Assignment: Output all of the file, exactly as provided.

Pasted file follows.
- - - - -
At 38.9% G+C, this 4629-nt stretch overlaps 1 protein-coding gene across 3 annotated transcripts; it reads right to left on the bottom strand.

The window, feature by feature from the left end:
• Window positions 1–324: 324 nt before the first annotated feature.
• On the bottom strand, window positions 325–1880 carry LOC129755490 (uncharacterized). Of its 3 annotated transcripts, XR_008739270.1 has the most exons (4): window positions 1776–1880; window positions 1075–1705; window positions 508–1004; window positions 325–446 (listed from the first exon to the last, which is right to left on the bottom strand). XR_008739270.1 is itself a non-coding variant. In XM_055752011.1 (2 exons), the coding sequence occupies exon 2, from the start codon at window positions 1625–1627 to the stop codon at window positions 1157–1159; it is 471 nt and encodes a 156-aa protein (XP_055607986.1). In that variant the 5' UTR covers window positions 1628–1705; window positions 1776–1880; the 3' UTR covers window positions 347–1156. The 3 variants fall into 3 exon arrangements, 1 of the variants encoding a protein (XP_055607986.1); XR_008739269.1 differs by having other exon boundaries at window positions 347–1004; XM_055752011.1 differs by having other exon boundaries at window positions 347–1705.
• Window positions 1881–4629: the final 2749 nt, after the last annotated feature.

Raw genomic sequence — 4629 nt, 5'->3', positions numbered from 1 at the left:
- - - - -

At 38.9% G+C, this 4629-nt stretch overlaps 1 protein-coding gene across 3 annotated transcripts; it reads right to left on the bottom strand.

The window, feature by feature from the left end:
• Window positions 1–324: 324 nt before the first annotated feature.
• On the bottom strand, window positions 325–1880 carry LOC129755490 (uncharacterized). Of its 3 annotated transcripts, XR_008739270.1 has the most exons (4): window positions 1776–1880; window positions 1075–1705; window positions 508–1004; window positions 325–446 (listed from the first exon to the last, which is right to left on the bottom strand). XR_008739270.1 is itself a non-coding variant. In XM_055752011.1 (2 exons), the coding sequence occupies exon 2, from the start codon at window positions 1625–1627 to the stop codon at window positions 1157–1159; it is 471 nt and encodes a 156-aa protein (XP_055607986.1). In that variant the 5' UTR covers window positions 1628–1705; window positions 1776–1880; the 3' UTR covers window positions 347–1156. The 3 variants fall into 3 exon arrangements, 1 of the variants encoding a protein (XP_055607986.1); XR_008739269.1 differs by having other exon boundaries at window positions 347–1004; XM_055752011.1 differs by having other exon boundaries at window positions 347–1705.
• Window positions 1881–4629: the final 2749 nt, after the last annotated feature.

Raw genomic sequence — 4629 nt, 5'->3', positions numbered from 1 at the left: